President Bush's fusillade of speeches over the past number of days have reminded us of the man we saw in the immediate aftermath of the 9/11 attacks. After months of inanition, he seems to have received a shot of adrenaline.
In a speech on Sept. 6, the president came out swinging at those who have misrepresented the Guantanamo Bay detainees. "These aren't common criminals," the president declared, "or bystanders accidentally swept up on the battlefield. . . . Those held . . . include suspected bomb makers, terrorist trainers . . . and potential suicide bombers. One detainee held at Guantanamo told a questioner questioning him -- he said this: 'I'll never forget your face. I will kill you, your brothers, your mother and sisters.'"
Directly contradicting two myths about Guantanamo, the president assured the world that a) the U.S. is not practicing torture, and b) the interrogation of detainees has directly prevented a number of planned attacks. By offering names and dates, President Bush immeasurably strengthened the case -- particularly in the wake of the London plot's disclosure. ("Bush Justifies Detainee Abuse" headlined the Reuters Foundation website the next morning.)
The war in Iraq has been tough slogging, and certainly the president's approval rating was bound to wilt a bit in response. But beyond that, the president has lost his voice for the past year or so, failing to respond energetically to criticism or even to be able to change the subject. His forceful defense of detainee interrogations and request that Congress pass a law authorizing military commissions are most welcome -- but they would have been even more effective last June when the Supreme Court announced the Hamdan decision. "Energy in the Executive," Alexander Hamilton urged, "is a leading character in the definition of good government."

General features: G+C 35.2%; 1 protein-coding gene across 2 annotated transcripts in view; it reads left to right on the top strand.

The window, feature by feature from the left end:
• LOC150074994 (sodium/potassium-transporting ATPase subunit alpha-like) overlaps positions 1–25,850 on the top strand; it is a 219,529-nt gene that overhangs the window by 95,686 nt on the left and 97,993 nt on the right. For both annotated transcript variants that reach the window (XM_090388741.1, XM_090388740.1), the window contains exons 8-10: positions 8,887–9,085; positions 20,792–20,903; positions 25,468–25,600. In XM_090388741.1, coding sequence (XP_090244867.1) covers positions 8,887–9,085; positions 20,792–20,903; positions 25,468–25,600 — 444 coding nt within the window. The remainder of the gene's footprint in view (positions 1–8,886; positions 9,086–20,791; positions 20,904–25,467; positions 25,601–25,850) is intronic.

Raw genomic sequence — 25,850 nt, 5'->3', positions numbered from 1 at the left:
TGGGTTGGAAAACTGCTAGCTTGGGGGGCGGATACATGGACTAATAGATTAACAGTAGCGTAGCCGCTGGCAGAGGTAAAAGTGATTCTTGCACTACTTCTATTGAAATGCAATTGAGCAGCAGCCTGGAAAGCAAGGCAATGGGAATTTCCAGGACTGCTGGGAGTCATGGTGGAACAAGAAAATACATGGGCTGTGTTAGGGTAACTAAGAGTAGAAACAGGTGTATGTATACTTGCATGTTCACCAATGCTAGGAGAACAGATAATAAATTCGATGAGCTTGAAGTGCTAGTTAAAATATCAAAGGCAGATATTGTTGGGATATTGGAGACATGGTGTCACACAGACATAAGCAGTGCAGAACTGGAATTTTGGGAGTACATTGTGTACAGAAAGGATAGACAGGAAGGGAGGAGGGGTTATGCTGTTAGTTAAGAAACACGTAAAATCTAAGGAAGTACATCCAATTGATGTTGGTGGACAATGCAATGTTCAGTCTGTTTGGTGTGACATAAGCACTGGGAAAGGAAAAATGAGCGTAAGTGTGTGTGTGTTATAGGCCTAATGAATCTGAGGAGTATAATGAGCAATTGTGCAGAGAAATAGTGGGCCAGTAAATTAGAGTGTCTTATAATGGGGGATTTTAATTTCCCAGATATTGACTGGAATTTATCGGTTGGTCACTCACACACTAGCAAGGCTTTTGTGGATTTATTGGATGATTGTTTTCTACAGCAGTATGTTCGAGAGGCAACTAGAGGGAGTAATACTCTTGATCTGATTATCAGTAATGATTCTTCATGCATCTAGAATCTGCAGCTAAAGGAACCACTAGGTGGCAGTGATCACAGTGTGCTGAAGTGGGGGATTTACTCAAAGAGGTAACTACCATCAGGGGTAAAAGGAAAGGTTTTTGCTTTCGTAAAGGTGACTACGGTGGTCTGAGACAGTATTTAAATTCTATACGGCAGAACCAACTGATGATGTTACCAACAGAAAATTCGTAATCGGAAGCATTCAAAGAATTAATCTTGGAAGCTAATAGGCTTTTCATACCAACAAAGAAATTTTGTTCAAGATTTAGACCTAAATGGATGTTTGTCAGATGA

There is every reason to suppose that if President Bush can hold on to the momentum he is currently establishing, his approval ratings should markedly improve. Here are just a few reasons:
1) Terror. The exposure and disruption of the London plot reminds Americans that our enemies are ceaselessly planning atrocities and that strong leadership in the war on terror remains the first priority for government.
2) The revelation that Richard Armitage leaked Valerie Plame's name has blown to smithereens the Democrat/MSM fable about a White House conspiracy to "out" her in retaliation for her husband's activism. Wilson stands revealed as a liar. There was no crime. Judith Miller spent weeks in jail, and Lewis Libby faces trial -- all because the media hyped the false allegations of a publicity-seeking liar. The president should mention this in his next speech.
3) Gas prices are coming down, and a huge new U.S. supply of oil has been discovered in the deep waters of the Gulf of Mexico.
4) The economy is doing extremely well, posting 4 percent real GDP growth in the first half of 2006, and maintaining an historically low unemployment rate of 4.8 percent. Five and a half million new jobs have been created in the past three years.
5) The homicide rate in Baghdad is declining. In July, the Los Angeles Times reports, 1,800 bodies were delivered to the morgue. In August, after 8,000 U.S. and 3,000 Iraqi forces swept through the city attempting to quell sectarian violence, only a quarter of that number were killed.
6) The hurricane season was unexpectedly mild.
7) The Democrats remain the party of weakness and appeasement. Harvard hosts the ex-president of Iran. Jimmy Carter hugs Hezbollah. Democratic National Committee Chairman Howard Dean says of the Iraq War: "The idea that we're going to win this war is an idea that, unfortunately, it's just plain wrong." Al Gore thinks global warming is a much more serious threat than al Qaeda. ABC is airing a mini-series that blasts the Clinton administration for malfeasance in pursuing Osama bin Laden.
Things could be a whole lot worse for President Bush and the Republicans.